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Photo tips

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In the modern world technology is a key part of our day to day. I have pulled together some top tips to get the ideal festive photograph.

·         Shoot in different light

Lighting can have a massive impact on how nice an image will be. Such as taking pictures around sunrise or sunset might result in a photograph with beautiful and colourful light. If you share your images on social media you may find pictures that have this kind of lighting tend to do really well.

 

·         Use reflections and puddles.

Not many people want to travel and have a wet and rainy day, but actually you can get some of the coolest images during these types of conditions. Using puddles and reflections in your pictures can aid your composition and create a really interesting shot. You can also take pictures with colourful umbrellas which can make a cool image.

 

·         Take pictures at night.

When taking pictures at night, use a tripod and a low ISO setting (if possible). This will ensure your picture isn’t grainy and much higher quality. 

 

·         Food.

To take photographs of your food use a wide aperture or “portrait mode” on your camera. This will help isolate your food with a blurred background. Another option is to take the image from above looking down. Finally, consider getting a table outside or near a window in natural (but shaded light) which will help you capture a much nicer image without horrible harsh shadow.

 

·         Dress for the occasion.

It’s best to dress the family in neutral colours with no loud patterns that can be distracting and lead to potential photo editing issues later. If you’re going for more of a classy, elegant family photo, consider seasonal colours like reds, whites, silver and greens. On the other hand, ugly Christmas sweaters, reindeer baby onesies and Santa hats are a blast and help get everyone in a festive mood, so if that’s your jam, go for it.

 

·         Create your own DIY photoshoot.

Gathering the family around the Christmas tree or the fireplace is classic and pretty easy to pull off. But another great option for photographing the kids or getting a great solo shot of your new-born is to use festive wrapping paper as a backdrop. Add a cosy rug for some floor texture, set it up with the backdrop facing a window with nice natural light, and snap away.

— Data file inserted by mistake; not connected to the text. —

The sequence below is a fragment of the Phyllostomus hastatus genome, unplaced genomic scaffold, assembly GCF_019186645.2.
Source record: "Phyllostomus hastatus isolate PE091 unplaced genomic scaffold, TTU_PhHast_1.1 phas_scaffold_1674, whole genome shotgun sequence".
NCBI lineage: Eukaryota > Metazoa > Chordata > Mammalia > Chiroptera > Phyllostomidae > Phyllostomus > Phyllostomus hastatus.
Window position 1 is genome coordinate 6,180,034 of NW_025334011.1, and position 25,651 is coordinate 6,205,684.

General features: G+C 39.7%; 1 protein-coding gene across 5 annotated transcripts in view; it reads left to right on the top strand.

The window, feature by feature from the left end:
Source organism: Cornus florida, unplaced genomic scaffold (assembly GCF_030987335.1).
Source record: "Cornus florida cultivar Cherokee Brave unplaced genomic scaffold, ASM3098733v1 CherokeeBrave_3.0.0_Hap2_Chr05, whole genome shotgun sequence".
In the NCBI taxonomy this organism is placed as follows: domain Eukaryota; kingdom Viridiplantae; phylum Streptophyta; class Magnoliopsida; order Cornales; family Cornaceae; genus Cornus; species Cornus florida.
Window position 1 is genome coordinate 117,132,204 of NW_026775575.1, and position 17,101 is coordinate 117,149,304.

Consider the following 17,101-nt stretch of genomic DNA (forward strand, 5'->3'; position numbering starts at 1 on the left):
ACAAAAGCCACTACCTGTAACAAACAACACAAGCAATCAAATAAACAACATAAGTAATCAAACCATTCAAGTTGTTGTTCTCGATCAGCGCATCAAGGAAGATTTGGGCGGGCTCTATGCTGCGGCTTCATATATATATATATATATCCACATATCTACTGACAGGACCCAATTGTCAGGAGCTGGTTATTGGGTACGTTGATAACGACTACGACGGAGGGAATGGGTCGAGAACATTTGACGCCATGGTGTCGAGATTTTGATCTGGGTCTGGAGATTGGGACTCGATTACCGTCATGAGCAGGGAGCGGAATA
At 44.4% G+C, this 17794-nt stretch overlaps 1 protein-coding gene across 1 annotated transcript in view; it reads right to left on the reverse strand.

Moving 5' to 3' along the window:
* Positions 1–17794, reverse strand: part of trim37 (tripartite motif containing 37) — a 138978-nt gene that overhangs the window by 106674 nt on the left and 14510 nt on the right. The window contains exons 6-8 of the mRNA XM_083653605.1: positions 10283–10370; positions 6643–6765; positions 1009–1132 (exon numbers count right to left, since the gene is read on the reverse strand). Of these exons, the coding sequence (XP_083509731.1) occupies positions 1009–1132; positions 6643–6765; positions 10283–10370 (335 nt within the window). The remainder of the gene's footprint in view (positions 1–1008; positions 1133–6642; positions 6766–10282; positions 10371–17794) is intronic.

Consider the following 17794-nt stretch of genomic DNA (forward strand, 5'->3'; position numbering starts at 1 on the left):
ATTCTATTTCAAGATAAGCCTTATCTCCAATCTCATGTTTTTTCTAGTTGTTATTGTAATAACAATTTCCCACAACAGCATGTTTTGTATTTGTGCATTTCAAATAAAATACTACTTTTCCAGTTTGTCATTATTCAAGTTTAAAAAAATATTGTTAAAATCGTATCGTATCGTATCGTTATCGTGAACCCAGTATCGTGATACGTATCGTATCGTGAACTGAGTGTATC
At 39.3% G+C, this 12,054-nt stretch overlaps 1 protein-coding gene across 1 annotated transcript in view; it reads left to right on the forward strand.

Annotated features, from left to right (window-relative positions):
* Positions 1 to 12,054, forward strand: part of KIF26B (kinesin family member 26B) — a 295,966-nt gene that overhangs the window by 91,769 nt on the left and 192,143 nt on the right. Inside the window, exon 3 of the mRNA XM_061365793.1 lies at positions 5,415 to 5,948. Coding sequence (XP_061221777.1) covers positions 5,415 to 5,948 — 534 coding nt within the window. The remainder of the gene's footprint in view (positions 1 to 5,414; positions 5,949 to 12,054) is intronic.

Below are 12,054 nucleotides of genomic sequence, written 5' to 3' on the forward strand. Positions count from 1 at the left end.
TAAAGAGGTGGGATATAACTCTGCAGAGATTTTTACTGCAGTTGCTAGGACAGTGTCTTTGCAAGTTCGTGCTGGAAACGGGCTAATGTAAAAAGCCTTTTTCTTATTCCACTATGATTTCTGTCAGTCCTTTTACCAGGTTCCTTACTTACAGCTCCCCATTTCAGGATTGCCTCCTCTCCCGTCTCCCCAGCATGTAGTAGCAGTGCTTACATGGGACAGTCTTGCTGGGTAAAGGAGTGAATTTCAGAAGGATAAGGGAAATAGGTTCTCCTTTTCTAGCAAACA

·         Say no to flash.

Smartphone and compact camera flashes can be harsh, so it’s best to avoid using them, full stop. Luckily, today’s smartphone technology scoffs at low-light situations—most devices are able to produce bright, clear images in almost any situation. Ideally, you’ll want to shoot in the best natural light possible, but for dimmer situations (like for that fireplace family shot with beautiful glowing ambient light), a phone with a ‘night’ option is best.

 

·         Use ‘burst’ mode.

There’s nothing worse than finally getting that perfect shot, only to find upon closer inspection that your little guy decided to blink right when you snapped. Your smartphone likely has a burst mode, which fires off a series of fast shots as you hold down the shutter button. This way, you can go into the phone’s gallery and select from the burst shots just before or after the blink.

 

·         Use portrait mode (if you are taking an image with people).

Using portrait mode is a great way to deliver that shallow depth of field, or blurry “bokeh” background that makes portraits so beautiful. People and faces pop while lightly fuzzing out those twinkling tree lights or falling snowflakes.

Happy Snapping!

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